How to install a local LAMP stack on a Linux Mint or Ubuntu computer for local PHP and MySQL development or for development on a local WordPress website.
Why Install a LAMP Stack?
When developing PHP web pages and applications on a local Linux computer it is necessary to install a local web server and PHP language interpreter. It is common to install a “LAMP stack” which includes:
- L – Linux: already on the computer used for development
- A – Apache: the Apache web server
- M – MySQL: the MySQL database
- P – PHP: to enable PHP scripts to run on the web server
With the above components installed, local WordPress websites can be set up for developing and testing WordPress themes and plugins, or simply to host and test a WordPress website locally.
In addition to the LAMP stack, phpMyAdmin is usually installed to make it easy to create and edit MySQL databases.
This article shows how to install a local LAMP stack and phpMyAdmin on a Linux Mint or Ubuntu computer. The installation was tested on Linux Mint 18, but should work on other versions of Linux Mint and Ubuntu.
Update: See updated local LAMP stack installation instructions for Linux Mint 19 and 19.1 which have been updated for these newer versions. For Linux Mint 18.x, continue reading below.
Installing a LAMP Stack
Open a terminal window (shortcut Ctrl + Alt + t) and do an update before installing the LAMP server.
sudo apt-get update
sudo apt-get upgrade
To install the LAMP server enter the following in the terminal window.
sudo apt-get install lamp-server^
Important: The caret (^) at the end of the above line is not a typo and must be included in the command. (Reference and how to remove the LAMP stack.)
After entering the above command, a list of changes that will be made is displayed in the terminal window. At the bottom of the list you will be prompted whether to continue or not.
0 upgraded, 30 newly installed, 0 to remove and 21 not upgraded. Need to get 23.8 MB of archives. After this operation, 183 MB of additional disk space will be used. Do you want to continue? [Y/n]
Hit Enter to continue with the installation. During the installation you will be prompted to enter passwords as explained below.
MySQL Root User Password
Enter a password for the MySQL “root” user in the dialog box as shown below. Hit Enter when done.
You will be prompted to re-enter the same password. Type the password again and hit Enter.
After confirming the password the installation will continue for a while and then complete.
Default Apache Web Server Page
The default apache web server page of the local LAMP stack should display after entering localhost in the address bar of a web browser as shown below.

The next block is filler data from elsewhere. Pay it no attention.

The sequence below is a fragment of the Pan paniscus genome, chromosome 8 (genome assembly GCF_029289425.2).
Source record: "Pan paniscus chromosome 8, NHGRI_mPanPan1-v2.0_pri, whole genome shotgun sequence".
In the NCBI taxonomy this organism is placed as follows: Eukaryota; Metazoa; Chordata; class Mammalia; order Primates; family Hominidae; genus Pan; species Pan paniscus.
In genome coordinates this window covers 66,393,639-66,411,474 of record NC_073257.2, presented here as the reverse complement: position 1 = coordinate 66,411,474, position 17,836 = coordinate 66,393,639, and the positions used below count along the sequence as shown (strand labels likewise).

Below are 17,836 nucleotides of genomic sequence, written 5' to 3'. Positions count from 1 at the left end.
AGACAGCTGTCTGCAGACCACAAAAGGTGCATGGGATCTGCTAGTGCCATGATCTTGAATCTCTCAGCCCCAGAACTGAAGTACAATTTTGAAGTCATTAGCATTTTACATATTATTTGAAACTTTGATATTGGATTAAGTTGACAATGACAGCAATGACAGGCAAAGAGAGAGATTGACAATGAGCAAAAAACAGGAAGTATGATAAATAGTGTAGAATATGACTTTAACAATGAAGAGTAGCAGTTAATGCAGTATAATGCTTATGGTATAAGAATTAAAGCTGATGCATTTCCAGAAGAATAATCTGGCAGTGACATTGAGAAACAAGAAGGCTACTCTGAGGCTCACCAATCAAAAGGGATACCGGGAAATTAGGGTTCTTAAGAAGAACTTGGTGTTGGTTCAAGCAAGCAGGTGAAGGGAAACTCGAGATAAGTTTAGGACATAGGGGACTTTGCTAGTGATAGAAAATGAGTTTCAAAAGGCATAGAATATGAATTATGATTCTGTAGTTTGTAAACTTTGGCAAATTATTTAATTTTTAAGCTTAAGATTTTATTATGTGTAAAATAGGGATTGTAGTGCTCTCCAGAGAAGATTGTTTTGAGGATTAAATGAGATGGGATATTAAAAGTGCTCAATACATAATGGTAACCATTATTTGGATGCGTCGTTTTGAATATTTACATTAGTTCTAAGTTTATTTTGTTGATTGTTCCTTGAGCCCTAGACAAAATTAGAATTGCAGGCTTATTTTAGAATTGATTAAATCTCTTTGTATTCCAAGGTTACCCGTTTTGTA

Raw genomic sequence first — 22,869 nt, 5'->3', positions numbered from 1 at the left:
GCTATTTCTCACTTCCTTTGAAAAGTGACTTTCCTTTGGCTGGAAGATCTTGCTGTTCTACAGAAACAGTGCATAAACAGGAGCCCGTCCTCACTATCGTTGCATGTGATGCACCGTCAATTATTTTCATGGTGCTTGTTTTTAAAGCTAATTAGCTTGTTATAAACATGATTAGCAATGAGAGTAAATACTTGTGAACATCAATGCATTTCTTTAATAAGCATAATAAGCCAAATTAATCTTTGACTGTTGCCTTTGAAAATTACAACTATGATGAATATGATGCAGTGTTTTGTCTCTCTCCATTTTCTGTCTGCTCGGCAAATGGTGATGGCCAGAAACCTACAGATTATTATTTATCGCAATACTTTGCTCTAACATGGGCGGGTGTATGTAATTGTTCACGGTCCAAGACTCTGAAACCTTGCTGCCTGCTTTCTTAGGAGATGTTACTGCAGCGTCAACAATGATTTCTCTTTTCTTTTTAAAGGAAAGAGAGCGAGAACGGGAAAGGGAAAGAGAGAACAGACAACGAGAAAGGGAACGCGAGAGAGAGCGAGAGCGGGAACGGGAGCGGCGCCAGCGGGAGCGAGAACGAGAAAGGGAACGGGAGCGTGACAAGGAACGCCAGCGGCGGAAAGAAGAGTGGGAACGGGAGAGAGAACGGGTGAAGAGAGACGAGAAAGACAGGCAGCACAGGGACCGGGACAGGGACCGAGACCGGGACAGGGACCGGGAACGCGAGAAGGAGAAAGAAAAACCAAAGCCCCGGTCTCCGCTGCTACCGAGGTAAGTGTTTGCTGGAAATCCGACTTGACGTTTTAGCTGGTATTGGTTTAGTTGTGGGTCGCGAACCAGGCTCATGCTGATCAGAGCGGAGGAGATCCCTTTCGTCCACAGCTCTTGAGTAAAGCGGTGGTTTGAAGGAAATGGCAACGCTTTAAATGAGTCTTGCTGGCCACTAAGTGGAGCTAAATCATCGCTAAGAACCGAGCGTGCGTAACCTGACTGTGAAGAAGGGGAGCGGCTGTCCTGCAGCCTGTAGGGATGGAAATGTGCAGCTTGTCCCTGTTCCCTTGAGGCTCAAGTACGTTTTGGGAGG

This web page can be found at /var/www/html on the host machine. If the index.html file is edited or replaced, the new page will then be found at localhost in a web browser.
To install phpMyAdmin, enter the following in a terminal window.
sudo apt-get install phpmyadmin
A list of packages that will be installed is displayed followed by a prompt to continue.
Need to get 5,835 kB of archives. After this operation, 32.8 MB of additional disk space will be used. Do you want to continue? [Y/n]
Hit Enter to continue with the installation. You will be prompted to choose the web server that will be configured to run phpMyAdmin. Choose apache2 by pressing the space bar.
After pressing the space bar, an asterisk will appear next to apache2 as shown below. Hit the Enter key to continue.
In the next dialog box, hit Enter to select the default of Yes.
You will now be prompted for a password for phpMyAdmin. Type a password and then hit Enter.
Confirm the password by entering it again.
The installation will continue and then complete.
In Linux Mint Mate phpMyAdmin can be accessed from the menu button: Menu → Programming → phpMyAdmin. Alternatively enter localhost/phpmyadmin/ in the address bar of a web browser.
Use a user name of root and the password that you selected during installation to log in to the phpMyAdmin page.
Configuring the Local LAMP Stack
Instructions for configuring the local LAMP stack to make a development environment for PHP, MySQL and WordPress can be found in the next blog post – how to configure Apache for local web development. The post includes how to set up multiple test and development web sites on a single local computer.
You may also want to configure PHP for local web development by enabling error and warning messages to display in a browser window.